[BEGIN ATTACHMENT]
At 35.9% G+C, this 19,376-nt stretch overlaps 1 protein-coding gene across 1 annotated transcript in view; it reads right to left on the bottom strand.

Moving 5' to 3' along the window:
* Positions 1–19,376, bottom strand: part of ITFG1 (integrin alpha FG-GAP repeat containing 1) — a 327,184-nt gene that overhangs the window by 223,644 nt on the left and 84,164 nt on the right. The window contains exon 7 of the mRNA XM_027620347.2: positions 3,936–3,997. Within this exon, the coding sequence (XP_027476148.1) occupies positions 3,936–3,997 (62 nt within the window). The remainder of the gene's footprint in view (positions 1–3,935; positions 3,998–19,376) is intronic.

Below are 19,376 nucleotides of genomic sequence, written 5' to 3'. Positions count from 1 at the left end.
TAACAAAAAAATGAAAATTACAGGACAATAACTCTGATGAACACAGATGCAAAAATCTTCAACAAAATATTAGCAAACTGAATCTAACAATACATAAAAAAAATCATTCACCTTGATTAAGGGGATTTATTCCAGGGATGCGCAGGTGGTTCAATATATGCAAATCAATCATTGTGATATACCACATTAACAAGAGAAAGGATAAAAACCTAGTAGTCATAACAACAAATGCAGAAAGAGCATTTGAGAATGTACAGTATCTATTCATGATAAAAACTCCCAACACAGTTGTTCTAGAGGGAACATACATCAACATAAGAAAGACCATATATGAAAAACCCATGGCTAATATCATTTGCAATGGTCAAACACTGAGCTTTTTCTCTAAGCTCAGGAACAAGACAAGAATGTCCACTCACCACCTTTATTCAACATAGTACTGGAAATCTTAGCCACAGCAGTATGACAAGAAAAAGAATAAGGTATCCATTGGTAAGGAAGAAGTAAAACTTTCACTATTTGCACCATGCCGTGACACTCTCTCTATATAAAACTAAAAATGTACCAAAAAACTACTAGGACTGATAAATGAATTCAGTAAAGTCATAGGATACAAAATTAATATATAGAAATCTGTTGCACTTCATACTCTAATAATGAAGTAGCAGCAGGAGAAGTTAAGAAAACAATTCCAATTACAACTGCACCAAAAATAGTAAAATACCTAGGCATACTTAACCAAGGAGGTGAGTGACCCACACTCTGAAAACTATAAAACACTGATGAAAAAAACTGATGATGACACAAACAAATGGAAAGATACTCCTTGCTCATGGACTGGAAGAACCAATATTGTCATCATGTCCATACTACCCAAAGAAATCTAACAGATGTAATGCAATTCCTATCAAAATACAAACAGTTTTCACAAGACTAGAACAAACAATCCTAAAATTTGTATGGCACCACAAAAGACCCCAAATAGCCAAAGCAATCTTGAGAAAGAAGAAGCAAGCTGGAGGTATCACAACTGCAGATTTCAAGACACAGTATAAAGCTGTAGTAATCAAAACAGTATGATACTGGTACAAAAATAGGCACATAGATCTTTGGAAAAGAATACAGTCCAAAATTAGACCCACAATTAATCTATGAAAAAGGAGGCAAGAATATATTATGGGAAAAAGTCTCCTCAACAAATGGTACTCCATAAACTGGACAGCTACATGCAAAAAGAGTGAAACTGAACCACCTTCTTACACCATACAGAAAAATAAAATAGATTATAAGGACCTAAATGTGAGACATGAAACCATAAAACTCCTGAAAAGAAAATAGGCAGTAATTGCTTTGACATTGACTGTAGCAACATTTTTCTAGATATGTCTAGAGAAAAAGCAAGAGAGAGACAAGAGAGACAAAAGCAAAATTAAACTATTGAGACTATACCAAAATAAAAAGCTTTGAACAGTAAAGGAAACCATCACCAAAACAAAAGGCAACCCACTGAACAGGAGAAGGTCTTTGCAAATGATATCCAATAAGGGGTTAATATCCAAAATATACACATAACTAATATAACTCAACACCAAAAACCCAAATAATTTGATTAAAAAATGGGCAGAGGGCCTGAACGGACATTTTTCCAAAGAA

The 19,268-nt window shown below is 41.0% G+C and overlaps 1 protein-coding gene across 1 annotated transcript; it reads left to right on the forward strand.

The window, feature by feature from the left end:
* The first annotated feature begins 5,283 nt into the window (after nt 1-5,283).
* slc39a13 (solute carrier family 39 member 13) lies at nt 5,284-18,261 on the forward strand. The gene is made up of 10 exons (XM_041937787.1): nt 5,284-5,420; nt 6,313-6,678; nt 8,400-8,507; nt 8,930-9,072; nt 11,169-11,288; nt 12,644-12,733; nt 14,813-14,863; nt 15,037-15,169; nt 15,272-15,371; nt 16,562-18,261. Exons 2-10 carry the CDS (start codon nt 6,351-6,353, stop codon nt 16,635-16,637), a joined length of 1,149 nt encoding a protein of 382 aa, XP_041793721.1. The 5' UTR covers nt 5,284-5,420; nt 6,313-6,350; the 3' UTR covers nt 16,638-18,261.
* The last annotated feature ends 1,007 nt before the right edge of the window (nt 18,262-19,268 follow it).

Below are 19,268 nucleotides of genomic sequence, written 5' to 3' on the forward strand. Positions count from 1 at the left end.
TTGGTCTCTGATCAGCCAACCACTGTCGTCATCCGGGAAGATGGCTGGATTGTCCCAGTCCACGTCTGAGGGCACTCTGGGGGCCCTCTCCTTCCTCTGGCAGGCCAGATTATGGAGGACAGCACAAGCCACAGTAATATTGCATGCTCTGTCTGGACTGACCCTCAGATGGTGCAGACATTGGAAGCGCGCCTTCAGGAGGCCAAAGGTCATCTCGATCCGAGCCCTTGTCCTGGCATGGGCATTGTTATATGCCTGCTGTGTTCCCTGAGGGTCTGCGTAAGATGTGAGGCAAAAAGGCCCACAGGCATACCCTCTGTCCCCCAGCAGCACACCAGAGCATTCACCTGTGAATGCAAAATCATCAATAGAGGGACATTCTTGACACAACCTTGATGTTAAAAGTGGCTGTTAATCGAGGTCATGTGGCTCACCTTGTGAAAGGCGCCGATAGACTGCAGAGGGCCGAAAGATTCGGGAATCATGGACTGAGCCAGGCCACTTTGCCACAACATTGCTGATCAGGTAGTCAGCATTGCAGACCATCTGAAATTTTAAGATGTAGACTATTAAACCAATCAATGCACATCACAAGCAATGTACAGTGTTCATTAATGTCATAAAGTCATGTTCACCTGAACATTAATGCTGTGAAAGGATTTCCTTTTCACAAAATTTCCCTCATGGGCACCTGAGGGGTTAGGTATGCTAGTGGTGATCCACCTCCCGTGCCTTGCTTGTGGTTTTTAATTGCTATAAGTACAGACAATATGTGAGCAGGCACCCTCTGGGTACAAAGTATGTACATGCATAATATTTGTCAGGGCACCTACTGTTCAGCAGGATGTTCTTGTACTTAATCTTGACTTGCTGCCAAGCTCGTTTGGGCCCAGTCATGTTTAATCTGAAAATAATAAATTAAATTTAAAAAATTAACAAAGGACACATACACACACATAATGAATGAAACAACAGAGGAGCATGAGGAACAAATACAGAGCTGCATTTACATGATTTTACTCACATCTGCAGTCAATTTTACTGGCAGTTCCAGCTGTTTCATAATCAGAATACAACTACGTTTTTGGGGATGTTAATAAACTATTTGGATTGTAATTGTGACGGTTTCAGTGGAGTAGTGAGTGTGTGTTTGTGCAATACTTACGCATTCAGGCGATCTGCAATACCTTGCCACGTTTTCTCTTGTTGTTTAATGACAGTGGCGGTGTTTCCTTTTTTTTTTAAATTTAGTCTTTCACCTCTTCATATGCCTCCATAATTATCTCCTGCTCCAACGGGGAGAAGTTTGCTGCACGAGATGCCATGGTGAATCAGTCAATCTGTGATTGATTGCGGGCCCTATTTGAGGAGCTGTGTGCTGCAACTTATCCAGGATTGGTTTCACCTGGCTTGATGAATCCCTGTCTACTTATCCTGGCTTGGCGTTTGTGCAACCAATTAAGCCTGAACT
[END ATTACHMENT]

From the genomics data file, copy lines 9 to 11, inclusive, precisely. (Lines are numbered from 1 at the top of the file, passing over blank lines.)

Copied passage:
* slc39a13 (solute carrier family 39 member 13) lies at nt 5,284-18,261 on the forward strand. The gene is made up of 10 exons (XM_041937787.1): nt 5,284-5,420; nt 6,313-6,678; nt 8,400-8,507; nt 8,930-9,072; nt 11,169-11,288; nt 12,644-12,733; nt 14,813-14,863; nt 15,037-15,169; nt 15,272-15,371; nt 16,562-18,261. Exons 2-10 carry the CDS (start codon nt 6,351-6,353, stop codon nt 16,635-16,637), a joined length of 1,149 nt encoding a protein of 382 aa, XP_041793721.1. The 5' UTR covers nt 5,284-5,420; nt 6,313-6,350; the 3' UTR covers nt 16,638-18,261.
* The last annotated feature ends 1,007 nt before the right edge of the window (nt 18,262-19,268 follow it).

Below are 19,268 nucleotides of genomic sequence, written 5' to 3' on the forward strand. Positions count from 1 at the left end.